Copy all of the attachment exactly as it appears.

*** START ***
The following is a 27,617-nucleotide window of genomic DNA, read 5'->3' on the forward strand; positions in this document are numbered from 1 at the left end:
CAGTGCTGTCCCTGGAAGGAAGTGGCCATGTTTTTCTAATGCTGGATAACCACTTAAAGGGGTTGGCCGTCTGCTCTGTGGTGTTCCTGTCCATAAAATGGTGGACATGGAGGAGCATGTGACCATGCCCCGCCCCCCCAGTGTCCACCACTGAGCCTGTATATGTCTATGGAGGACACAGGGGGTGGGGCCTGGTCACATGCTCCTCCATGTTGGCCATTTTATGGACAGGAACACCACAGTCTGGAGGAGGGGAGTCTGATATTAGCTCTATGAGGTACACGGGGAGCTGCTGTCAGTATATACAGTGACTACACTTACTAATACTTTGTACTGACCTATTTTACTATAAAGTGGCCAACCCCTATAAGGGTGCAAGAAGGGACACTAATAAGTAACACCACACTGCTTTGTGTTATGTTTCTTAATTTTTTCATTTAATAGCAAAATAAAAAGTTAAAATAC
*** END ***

The following is a 27,617-nucleotide window of genomic DNA, read 5'->3' on the forward strand; positions in this document are numbered from 1 at the left end:
CAGTGCTGTCCCTGGAAGGAAGTGGCCATGTTTTTCTAATGCTGGATAACCACTTAAAGGGGTTGGCCGTCTGCTCTGTGGTGTTCCTGTCCATAAAATGGTGGACATGGAGGAGCATGTGACCATGCCCCGCCCCCCCAGTGTCCACCACTGAGCCTGTATATGTCTATGGAGGACACAGGGGGTGGGGCCTGGTCACATGCTCCTCCATGTTGGCCATTTTATGGACAGGAACACCACAGTCTGGAGGAGGGGAGTCTGATATTAGCTCTATGAGGTACACGGGGAGCTGCTGTCAGTATATACAGTGACTACACTTACTAATACTTTGTACTGACCTATTTTACTATAAAGTGGCCAACCCCTATAAGGGTGCAAGAAGGGACACTAATAAGTAACACCACACTGCTTTGTGTTATGTTTCTTAATTTTTTCATTTAATAGCAAAATAAAAAGTTAAAATAC